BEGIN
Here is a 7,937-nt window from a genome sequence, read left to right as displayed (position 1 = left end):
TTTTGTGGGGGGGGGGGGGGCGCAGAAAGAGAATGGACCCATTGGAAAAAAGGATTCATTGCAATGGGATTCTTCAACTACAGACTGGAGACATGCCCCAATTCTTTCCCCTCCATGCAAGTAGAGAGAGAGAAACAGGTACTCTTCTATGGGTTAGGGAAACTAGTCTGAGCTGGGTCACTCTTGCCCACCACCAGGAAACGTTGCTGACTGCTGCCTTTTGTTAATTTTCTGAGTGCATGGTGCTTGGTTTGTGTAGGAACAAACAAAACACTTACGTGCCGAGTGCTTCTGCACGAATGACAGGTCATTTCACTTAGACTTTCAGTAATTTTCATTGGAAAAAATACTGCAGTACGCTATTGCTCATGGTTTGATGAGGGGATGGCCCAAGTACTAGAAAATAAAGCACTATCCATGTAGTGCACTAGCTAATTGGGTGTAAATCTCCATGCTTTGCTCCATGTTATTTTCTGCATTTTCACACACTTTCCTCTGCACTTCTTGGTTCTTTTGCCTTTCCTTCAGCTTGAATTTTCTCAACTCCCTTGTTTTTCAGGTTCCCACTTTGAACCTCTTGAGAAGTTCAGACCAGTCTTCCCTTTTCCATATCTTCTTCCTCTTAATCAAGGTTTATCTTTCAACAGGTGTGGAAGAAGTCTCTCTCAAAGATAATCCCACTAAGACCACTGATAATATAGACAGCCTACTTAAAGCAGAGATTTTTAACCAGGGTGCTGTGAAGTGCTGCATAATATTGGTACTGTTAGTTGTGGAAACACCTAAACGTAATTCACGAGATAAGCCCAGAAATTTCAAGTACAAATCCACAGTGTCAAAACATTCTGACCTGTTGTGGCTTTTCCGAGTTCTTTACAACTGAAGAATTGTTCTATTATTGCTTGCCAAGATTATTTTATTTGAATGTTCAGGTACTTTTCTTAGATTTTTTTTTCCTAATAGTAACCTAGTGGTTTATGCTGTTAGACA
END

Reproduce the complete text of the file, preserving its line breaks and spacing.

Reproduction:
Here is a 7,937-nt window from a genome sequence, read left to right as displayed (position 1 = left end):
TTTTGTGGGGGGGGGGGGGGCGCAGAAAGAGAATGGACCCATTGGAAAAAAGGATTCATTGCAATGGGATTCTTCAACTACAGACTGGAGACATGCCCCAATTCTTTCCCCTCCATGCAAGTAGAGAGAGAGAAACAGGTACTCTTCTATGGGTTAGGGAAACTAGTCTGAGCTGGGTCACTCTTGCCCACCACCAGGAAACGTTGCTGACTGCTGCCTTTTGTTAATTTTCTGAGTGCATGGTGCTTGGTTTGTGTAGGAACAAACAAAACACTTACGTGCCGAGTGCTTCTGCACGAATGACAGGTCATTTCACTTAGACTTTCAGTAATTTTCATTGGAAAAAATACTGCAGTACGCTATTGCTCATGGTTTGATGAGGGGATGGCCCAAGTACTAGAAAATAAAGCACTATCCATGTAGTGCACTAGCTAATTGGGTGTAAATCTCCATGCTTTGCTCCATGTTATTTTCTGCATTTTCACACACTTTCCTCTGCACTTCTTGGTTCTTTTGCCTTTCCTTCAGCTTGAATTTTCTCAACTCCCTTGTTTTTCAGGTTCCCACTTTGAACCTCTTGAGAAGTTCAGACCAGTCTTCCCTTTTCCATATCTTCTTCCTCTTAATCAAGGTTTATCTTTCAACAGGTGTGGAAGAAGTCTCTCTCAAAGATAATCCCACTAAGACCACTGATAATATAGACAGCCTACTTAAAGCAGAGATTTTTAACCAGGGTGCTGTGAAGTGCTGCATAATATTGGTACTGTTAGTTGTGGAAACACCTAAACGTAATTCACGAGATAAGCCCAGAAATTTCAAGTACAAATCCACAGTGTCAAAACATTCTGACCTGTTGTGGCTTTTCCGAGTTCTTTACAACTGAAGAATTGTTCTATTATTGCTTGCCAAGATTATTTTATTTGAATGTTCAGGTACTTTTCTTAGATTTTTTTTTCCTAATAGTAACCTAGTGGTTTATGCTGTTAGACA